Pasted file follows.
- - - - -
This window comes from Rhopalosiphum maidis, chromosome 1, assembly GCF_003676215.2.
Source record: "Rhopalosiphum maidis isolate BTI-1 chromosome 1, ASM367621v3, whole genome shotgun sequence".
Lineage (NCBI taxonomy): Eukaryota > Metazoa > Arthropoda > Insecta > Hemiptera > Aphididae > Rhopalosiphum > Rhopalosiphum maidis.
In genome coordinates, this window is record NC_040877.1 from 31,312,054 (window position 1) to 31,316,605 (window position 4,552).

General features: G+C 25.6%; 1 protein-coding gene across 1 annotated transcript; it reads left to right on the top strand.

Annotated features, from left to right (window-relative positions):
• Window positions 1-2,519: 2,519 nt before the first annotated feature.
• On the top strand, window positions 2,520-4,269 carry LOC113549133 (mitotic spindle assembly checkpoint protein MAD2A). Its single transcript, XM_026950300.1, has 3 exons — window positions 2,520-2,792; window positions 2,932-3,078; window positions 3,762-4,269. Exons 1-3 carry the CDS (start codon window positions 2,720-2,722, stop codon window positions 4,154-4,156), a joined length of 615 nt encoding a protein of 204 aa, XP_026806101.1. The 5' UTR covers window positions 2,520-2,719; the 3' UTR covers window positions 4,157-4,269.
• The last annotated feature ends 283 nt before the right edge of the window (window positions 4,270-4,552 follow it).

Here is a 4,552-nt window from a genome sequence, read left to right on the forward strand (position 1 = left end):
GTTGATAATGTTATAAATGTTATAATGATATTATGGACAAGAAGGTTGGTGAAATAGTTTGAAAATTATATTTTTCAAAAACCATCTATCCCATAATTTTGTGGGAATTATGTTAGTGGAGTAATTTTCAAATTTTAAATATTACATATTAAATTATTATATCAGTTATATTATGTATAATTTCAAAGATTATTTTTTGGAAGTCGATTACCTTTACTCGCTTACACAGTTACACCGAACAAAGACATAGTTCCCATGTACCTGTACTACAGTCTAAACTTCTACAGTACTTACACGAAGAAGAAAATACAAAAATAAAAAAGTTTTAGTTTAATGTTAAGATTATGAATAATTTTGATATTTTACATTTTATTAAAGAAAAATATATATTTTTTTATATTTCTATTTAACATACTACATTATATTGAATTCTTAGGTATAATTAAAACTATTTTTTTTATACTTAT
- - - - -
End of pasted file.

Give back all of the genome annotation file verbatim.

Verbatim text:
This window comes from Rhopalosiphum maidis, chromosome 1, assembly GCF_003676215.2.
Source record: "Rhopalosiphum maidis isolate BTI-1 chromosome 1, ASM367621v3, whole genome shotgun sequence".
Lineage (NCBI taxonomy): Eukaryota > Metazoa > Arthropoda > Insecta > Hemiptera > Aphididae > Rhopalosiphum > Rhopalosiphum maidis.
In genome coordinates, this window is record NC_040877.1 from 31,312,054 (window position 1) to 31,316,605 (window position 4,552).

General features: G+C 25.6%; 1 protein-coding gene across 1 annotated transcript; it reads left to right on the top strand.

Annotated features, from left to right (window-relative positions):
• Window positions 1-2,519: 2,519 nt before the first annotated feature.
• On the top strand, window positions 2,520-4,269 carry LOC113549133 (mitotic spindle assembly checkpoint protein MAD2A). Its single transcript, XM_026950300.1, has 3 exons — window positions 2,520-2,792; window positions 2,932-3,078; window positions 3,762-4,269. Exons 1-3 carry the CDS (start codon window positions 2,720-2,722, stop codon window positions 4,154-4,156), a joined length of 615 nt encoding a protein of 204 aa, XP_026806101.1. The 5' UTR covers window positions 2,520-2,719; the 3' UTR covers window positions 4,157-4,269.
• The last annotated feature ends 283 nt before the right edge of the window (window positions 4,270-4,552 follow it).

Here is a 4,552-nt window from a genome sequence, read left to right on the forward strand (position 1 = left end):
GTTGATAATGTTATAAATGTTATAATGATATTATGGACAAGAAGGTTGGTGAAATAGTTTGAAAATTATATTTTTCAAAAACCATCTATCCCATAATTTTGTGGGAATTATGTTAGTGGAGTAATTTTCAAATTTTAAATATTACATATTAAATTATTATATCAGTTATATTATGTATAATTTCAAAGATTATTTTTTGGAAGTCGATTACCTTTACTCGCTTACACAGTTACACCGAACAAAGACATAGTTCCCATGTACCTGTACTACAGTCTAAACTTCTACAGTACTTACACGAAGAAGAAAATACAAAAATAAAAAAGTTTTAGTTTAATGTTAAGATTATGAATAATTTTGATATTTTACATTTTATTAAAGAAAAATATATATTTTTTTATATTTCTATTTAACATACTACATTATATTGAATTCTTAGGTATAATTAAAACTATTTTTTTTATACTTAT